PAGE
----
03 October 2022

Teleworking/home office after moving to Switzerland

  • Articles
  • Legal
  • Employment / Immigration

The trend towards teleworking/home office keeps continuing. In our article, we shed light on the legal situation of this increasingly popular work model in Switzerland.

Switzerland is an attractive place for employees, not least because of its high salaries and low-income taxation. At the same time, the Swiss economy needs skilled professionals and the Covid-19 pandemic in particular has shown how acute the shortage of qualified employees is in certain sectors. If you are considering moving to Switzerland, the following article will provide you with information on the topic of teleworking/home office.

Rights and obligations in case of teleworking/home office


There is no statutory right to telework/home office. Neither can an employer instruct its employees to work from home without reason and contrary to the agreement of a different place of work in the employment contract. If an employee wishes to work permanently or regularly in home office, this requires a corresponding contractual agreement with the employer.

Work tools and materials, compensation and expenses

If an employee, with the employer's consent, uses his own work tools (e.g. laptop or mobile phone) or materials to perform work in home office, he is entitled to a reasonable compensation for this, unless otherwise provided by agreement or custom. In addition, the employee may be entitled to compensation if he uses a room of his private apartment or for instance, a part of his living room, for teleworking/home office. This is exclusively applicable if no space is available for the employee in the employer's office premises. In this situation, the employer must also bear a share of the costs for electricity or internet. It is also possible in this case to agree on a daily, weekly or monthly lump sum for expenses.

Prevention of work performance in home office

If the employer allows its employees to telework or to work in home office, it also bears the associated risks. This applies, for example, to disruptions such as a power outage or a failure of the internet connection during which no work can be performed from home. This is subject to the condition that the employee himself is not responsible for the disruption. In such cases, he must also return to the office if this is possible within a reasonable period of time.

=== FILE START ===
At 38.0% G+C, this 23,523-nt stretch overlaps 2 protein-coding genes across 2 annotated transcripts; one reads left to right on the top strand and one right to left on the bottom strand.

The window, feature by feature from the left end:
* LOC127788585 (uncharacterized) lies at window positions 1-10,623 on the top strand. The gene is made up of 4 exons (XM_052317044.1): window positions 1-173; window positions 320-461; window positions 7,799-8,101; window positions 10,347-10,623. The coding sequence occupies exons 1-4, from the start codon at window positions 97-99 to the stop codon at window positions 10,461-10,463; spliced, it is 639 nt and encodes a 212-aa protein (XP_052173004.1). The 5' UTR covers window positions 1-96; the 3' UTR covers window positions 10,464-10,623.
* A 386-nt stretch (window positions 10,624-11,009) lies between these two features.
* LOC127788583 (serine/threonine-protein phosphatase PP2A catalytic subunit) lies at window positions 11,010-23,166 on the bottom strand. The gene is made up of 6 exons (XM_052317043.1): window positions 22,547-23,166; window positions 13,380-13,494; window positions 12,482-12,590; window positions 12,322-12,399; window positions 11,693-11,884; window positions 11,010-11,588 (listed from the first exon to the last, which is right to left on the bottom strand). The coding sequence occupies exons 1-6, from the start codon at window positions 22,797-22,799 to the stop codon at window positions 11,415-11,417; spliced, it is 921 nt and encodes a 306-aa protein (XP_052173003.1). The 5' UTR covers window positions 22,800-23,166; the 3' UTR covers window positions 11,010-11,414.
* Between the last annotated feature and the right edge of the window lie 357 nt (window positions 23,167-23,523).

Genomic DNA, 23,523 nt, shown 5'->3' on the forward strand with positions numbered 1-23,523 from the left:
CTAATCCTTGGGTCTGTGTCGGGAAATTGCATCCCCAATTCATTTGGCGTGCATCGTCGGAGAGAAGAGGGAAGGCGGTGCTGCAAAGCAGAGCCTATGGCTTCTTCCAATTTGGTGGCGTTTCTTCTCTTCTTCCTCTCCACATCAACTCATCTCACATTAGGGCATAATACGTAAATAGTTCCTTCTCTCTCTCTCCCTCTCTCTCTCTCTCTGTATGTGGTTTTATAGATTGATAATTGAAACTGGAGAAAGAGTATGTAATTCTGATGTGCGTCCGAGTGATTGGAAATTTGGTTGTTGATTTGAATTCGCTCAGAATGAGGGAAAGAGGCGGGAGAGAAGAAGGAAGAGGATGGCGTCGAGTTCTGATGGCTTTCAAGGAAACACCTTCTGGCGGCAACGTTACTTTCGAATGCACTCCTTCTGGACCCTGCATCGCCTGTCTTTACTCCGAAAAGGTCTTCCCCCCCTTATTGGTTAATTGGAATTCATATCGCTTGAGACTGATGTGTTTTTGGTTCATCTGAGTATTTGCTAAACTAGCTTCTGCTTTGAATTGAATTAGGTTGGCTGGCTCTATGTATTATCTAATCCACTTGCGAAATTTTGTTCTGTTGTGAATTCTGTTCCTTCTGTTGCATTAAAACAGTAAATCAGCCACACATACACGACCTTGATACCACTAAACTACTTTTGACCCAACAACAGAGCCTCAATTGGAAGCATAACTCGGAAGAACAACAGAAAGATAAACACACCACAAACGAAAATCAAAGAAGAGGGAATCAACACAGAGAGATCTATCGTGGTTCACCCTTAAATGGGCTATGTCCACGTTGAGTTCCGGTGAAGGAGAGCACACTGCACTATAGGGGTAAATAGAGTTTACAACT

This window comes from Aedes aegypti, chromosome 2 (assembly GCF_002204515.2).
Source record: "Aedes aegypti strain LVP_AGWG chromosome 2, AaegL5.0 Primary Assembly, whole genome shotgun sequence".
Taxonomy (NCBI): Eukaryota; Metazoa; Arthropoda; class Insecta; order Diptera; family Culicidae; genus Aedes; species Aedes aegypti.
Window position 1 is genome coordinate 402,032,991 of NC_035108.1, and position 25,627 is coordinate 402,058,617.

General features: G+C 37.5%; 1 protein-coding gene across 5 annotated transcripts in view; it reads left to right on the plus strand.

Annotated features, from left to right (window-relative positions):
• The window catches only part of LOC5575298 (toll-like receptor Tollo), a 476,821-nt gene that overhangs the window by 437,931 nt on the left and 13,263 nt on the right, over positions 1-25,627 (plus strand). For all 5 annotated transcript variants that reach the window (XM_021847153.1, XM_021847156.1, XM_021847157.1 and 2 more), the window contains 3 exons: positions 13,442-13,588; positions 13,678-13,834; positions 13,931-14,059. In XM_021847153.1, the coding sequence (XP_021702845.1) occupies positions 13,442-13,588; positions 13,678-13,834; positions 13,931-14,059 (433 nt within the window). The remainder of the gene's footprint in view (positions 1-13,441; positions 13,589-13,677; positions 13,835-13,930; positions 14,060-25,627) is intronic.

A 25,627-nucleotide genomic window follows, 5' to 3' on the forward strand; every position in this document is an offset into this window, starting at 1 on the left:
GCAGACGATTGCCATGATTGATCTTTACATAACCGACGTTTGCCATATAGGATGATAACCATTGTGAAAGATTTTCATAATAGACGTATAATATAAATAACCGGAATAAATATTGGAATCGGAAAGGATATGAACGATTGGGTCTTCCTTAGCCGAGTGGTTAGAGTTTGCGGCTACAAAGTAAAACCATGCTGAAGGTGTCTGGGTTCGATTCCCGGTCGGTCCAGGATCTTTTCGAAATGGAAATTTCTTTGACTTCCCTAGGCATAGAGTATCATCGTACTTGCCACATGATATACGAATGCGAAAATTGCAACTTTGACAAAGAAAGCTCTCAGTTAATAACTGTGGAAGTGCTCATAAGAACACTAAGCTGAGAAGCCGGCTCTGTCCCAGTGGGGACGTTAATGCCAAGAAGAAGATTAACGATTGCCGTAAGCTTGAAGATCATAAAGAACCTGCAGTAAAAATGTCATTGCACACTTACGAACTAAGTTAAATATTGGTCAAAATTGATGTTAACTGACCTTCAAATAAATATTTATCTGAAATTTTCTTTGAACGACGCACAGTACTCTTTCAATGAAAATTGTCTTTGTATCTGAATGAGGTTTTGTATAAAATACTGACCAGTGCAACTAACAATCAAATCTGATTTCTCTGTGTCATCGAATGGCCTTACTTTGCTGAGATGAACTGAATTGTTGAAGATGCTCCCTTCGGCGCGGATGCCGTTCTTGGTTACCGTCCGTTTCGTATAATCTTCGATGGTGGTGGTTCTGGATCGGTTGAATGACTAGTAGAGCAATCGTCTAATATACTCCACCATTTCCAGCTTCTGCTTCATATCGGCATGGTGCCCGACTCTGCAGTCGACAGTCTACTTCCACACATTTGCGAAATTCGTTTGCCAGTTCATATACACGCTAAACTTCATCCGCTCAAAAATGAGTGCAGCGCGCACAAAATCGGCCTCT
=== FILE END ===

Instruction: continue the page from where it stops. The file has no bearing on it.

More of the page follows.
Liability of employees

An employee may be liable for the loss or intentional or negligent damage of work tools and materials, as well as for the loss or theft of internal data and documents. It is therefore advisable to reach a clear agreement with the employer regarding the consequences and the procedure to be followed in the event of such loss or damage.

Social security law

According to a principle of the Agreement on the Free Movement of Persons and the EFTA Convention, an employee who works a "substantial part" of his job - i.e. 25% or more - in his country of residence must also be insured there. In view of the altered work reality due to the Covid 19 pandemic, the social security subordination rules under the Agreement on the Free Movement of Persons and the EFTA Convention have been interpreted more flexibly in the case of telework/home office. The rules developed specifically for the pandemic no longer apply as of 1 July 2023. However, since this date there have been bilateral/multilateral agreements with various EU/EFTA member states - although not with all of them - according to which cross-border work in a home office does not lead to a change in social security status as long as this work is less than 50%. However, for all EU/EFTA member states with which no such bilateral agreement is in force, a home office activity that constitutes a "substantial part" leads to a change in social security status.

Place of jurisdiction

In labour disputes, the usual place of work establishes a place of jurisdiction. The predominant activity in home office abroad can therefore entail the jurisdiction of a foreign court, which gives the employee the possibility to sue his Swiss employer at his place of residence and work. As a consequence, it cannot be excluded that the foreign judge will apply his own labour law despite a choice of law clause to the contrary, insofar as it is mor favorable for the employee. Especially in states bordering Switzerland, this means a much more employee-friendly labour law.

Risk of a permanent establishment for Swiss employers

Employees who work for a longer period of time in home office in their country of residence (and not in the employer's country) can, under certain circumstances, establish a permanent establishment for the employer there. This may be the case, for example, if the employee performs management functions or is authorised to conclude contracts on behalf of the employer.

In order to avoid an additional tax burden and administrative effort due to the establishment of a permanent establishment through teleworking/home office, it is necessary for the employer to check and, if necessary, even restrict the activities of the employees concerned.

Our team of labour law experts will be happy to advise you on all questions in this area. We look forward to hearing from you.

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